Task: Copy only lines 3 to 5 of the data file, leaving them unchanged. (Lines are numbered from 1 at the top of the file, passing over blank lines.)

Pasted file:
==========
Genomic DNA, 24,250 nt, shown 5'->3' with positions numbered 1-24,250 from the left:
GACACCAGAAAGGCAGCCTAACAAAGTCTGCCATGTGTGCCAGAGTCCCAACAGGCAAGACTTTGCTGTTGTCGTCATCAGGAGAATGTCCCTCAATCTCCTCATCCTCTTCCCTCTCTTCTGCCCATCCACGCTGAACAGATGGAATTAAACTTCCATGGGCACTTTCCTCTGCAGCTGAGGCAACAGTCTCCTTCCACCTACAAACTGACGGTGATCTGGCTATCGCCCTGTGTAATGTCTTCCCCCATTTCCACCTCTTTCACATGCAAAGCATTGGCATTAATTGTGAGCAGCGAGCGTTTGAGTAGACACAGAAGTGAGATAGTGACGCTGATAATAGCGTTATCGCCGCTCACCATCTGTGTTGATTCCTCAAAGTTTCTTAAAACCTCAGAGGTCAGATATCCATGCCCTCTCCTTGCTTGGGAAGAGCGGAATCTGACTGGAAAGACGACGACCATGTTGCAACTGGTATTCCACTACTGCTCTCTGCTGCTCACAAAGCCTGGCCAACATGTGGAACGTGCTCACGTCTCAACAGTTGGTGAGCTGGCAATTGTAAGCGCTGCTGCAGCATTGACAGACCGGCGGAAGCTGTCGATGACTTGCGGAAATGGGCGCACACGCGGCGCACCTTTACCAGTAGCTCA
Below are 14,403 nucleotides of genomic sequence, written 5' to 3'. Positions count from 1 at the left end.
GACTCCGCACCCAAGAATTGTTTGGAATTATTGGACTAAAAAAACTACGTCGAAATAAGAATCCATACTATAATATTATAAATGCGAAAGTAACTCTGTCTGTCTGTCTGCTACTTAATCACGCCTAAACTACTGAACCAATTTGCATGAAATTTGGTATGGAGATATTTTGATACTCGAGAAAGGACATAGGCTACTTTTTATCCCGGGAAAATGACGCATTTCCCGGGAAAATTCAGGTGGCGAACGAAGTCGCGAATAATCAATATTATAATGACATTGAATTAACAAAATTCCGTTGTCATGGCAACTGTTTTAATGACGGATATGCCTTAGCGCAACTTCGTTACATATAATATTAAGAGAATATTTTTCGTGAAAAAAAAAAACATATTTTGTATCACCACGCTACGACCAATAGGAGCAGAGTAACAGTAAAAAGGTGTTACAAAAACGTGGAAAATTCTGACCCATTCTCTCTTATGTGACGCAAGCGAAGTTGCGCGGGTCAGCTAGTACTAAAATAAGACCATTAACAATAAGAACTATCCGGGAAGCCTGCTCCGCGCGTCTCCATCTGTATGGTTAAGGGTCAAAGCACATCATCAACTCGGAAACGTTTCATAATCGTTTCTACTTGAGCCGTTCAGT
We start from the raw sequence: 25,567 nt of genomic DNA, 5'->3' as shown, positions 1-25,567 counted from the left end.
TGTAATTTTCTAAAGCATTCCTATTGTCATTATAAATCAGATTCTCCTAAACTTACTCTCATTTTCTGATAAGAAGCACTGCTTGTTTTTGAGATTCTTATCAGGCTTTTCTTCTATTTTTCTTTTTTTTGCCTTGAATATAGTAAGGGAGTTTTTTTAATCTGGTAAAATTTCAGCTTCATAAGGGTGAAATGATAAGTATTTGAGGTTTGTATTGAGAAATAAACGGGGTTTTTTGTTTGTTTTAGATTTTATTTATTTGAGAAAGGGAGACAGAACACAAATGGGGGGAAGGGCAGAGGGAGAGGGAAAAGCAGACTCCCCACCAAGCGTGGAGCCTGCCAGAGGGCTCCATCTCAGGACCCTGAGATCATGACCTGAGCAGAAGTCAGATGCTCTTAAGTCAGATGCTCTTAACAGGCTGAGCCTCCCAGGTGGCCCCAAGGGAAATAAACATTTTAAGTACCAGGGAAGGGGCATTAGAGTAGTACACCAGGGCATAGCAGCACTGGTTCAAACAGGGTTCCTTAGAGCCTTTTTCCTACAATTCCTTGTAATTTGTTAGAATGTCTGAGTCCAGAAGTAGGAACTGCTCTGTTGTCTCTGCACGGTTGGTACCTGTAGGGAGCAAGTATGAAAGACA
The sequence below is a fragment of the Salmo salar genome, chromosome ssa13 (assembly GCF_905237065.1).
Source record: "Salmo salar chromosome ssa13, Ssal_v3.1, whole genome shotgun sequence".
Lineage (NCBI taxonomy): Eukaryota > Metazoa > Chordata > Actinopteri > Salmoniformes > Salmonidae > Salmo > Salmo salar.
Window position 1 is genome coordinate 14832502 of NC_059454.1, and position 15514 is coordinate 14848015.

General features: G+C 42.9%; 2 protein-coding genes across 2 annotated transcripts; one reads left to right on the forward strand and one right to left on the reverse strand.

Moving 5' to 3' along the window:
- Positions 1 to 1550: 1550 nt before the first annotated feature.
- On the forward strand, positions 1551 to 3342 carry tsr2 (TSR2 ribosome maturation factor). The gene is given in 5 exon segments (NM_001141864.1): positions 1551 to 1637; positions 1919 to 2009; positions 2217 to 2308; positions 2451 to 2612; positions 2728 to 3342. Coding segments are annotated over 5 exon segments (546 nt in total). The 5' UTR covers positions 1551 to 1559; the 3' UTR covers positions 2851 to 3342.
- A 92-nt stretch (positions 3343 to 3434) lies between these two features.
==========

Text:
Below are 14,403 nucleotides of genomic sequence, written 5' to 3'. Positions count from 1 at the left end.
GACTCCGCACCCAAGAATTGTTTGGAATTATTGGACTAAAAAAACTACGTCGAAATAAGAATCCATACTATAATATTATAAATGCGAAAGTAACTCTGTCTGTCTGTCTGCTACTTAATCACGCCTAAACTACTGAACCAATTTGCATGAAATTTGGTATGGAGATATTTTGATACTCGAGAAAGGACATAGGCTACTTTTTATCCCGGGAAAATGACGCATTTCCCGGGAAAATTCAGGTGGCGAACGAAGTCGCGAATAATCAATATTATAATGACATTGAATTAACAAAATTCCGTTGTCATGGCAACTGTTTTAATGACGGATATGCCTTAGCGCAACTTCGTTACATATAATATTAAGAGAATATTTTTCGTGAAAAAAAAAAACATATTTTGTATCACCACGCTACGACCAATAGGAGCAGAGTAACAGTAAAAAGGTGTTACAAAAACGTGGAAAATTCTGACCCATTCTCTCTTATGTGACGCAAGCGAAGTTGCGCGGGTCAGCTAGTACTAAAATAAGACCATTAACAATAAGAACTATCCGGGAAGCCTGCTCCGCGCGTCTCCATCTGTATGGTTAAGGGTCAAAGCACATCATCAACTCGGAAACGTTTCATAATCGTTTCTACTTGAGCCGTTCAGT
We start from the raw sequence: 25,567 nt of genomic DNA, 5'->3' as shown, positions 1-25,567 counted from the left end.